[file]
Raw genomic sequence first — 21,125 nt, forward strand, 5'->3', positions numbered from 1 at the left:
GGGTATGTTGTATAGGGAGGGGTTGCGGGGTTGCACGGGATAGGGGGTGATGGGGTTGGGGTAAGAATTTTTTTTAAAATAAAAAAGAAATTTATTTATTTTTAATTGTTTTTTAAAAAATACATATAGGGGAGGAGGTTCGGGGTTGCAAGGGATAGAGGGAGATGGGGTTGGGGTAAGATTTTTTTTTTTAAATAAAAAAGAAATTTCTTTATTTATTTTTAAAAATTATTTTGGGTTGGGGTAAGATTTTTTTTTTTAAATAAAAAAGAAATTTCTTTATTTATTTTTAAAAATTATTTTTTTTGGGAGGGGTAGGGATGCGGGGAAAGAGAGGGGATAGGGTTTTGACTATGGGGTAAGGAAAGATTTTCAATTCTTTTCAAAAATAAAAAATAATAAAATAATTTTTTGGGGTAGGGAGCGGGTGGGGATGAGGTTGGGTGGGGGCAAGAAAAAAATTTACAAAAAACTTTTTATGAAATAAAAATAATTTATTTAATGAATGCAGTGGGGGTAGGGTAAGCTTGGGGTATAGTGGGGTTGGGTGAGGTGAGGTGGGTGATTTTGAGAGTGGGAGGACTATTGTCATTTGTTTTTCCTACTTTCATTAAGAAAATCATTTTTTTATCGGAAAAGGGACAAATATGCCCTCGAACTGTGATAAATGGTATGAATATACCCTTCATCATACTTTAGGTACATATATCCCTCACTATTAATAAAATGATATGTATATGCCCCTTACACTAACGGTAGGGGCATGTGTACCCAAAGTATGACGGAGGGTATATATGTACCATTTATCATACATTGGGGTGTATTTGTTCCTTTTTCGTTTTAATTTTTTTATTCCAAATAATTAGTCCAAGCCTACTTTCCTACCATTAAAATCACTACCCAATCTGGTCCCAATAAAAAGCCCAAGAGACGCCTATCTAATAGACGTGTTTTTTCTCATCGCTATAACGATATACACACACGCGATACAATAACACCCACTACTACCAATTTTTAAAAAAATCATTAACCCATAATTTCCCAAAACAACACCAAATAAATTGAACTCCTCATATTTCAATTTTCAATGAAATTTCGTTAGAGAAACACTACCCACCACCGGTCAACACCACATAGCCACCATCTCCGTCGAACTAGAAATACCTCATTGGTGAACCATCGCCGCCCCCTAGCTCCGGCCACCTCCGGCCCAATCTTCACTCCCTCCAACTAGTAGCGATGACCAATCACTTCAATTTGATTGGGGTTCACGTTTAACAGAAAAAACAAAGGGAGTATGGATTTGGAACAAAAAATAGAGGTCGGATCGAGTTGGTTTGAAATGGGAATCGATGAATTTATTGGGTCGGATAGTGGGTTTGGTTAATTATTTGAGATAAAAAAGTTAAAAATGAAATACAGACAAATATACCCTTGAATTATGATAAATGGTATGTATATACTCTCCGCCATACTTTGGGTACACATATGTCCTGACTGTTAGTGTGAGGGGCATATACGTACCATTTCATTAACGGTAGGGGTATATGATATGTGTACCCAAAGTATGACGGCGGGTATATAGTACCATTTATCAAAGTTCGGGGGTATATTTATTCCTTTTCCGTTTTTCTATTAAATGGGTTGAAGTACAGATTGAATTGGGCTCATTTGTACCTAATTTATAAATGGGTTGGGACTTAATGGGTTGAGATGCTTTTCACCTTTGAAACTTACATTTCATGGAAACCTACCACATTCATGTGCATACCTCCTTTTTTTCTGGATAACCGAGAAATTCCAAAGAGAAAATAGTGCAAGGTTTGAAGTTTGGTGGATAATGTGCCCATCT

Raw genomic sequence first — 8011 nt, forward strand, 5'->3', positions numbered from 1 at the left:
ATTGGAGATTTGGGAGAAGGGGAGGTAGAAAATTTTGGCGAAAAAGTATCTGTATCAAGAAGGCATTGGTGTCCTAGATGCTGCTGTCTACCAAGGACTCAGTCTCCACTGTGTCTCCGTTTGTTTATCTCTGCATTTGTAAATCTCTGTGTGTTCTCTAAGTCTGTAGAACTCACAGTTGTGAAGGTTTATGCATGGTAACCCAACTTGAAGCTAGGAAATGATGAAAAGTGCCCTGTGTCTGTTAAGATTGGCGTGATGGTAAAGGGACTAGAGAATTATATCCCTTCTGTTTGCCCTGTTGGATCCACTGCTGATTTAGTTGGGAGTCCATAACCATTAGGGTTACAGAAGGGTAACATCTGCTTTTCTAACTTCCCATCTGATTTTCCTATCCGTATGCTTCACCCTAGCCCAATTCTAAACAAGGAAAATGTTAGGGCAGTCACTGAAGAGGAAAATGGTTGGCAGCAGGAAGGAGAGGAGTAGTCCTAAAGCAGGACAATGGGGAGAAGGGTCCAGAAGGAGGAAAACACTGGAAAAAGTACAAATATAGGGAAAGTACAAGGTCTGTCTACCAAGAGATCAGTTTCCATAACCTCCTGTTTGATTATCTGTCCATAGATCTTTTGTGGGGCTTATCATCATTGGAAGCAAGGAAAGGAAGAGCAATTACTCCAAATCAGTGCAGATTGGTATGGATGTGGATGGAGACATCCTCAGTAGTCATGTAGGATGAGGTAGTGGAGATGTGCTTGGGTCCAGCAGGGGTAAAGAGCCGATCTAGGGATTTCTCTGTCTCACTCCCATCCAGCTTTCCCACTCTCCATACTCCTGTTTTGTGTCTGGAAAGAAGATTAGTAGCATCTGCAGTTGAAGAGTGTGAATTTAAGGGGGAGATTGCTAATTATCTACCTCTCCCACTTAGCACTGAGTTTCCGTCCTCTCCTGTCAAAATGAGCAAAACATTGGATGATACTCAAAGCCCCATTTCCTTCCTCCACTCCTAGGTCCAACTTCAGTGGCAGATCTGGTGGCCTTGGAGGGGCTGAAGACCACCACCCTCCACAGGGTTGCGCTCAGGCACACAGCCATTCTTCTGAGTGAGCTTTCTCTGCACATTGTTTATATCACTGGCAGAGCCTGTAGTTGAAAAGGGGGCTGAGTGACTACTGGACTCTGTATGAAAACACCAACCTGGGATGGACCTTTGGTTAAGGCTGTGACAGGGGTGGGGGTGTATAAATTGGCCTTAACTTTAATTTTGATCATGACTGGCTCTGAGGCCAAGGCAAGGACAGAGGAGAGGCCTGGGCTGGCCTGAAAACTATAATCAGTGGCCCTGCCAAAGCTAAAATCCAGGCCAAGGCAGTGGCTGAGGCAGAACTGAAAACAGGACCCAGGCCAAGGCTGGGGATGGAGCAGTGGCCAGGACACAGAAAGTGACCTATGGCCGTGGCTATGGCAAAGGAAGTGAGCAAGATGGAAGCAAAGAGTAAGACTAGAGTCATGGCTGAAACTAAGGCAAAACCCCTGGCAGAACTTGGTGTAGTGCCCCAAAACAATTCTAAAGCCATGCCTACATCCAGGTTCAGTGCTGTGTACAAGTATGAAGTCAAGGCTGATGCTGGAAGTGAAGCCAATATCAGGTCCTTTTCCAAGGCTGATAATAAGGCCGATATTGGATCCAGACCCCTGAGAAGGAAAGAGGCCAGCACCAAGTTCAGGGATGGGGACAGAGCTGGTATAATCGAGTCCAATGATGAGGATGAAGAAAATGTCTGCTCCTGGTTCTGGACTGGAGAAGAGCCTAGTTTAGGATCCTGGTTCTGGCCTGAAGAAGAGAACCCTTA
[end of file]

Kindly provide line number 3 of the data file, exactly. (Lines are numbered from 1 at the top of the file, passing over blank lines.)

Raw genomic sequence first — 8011 nt, forward strand, 5'->3', positions numbered from 1 at the left: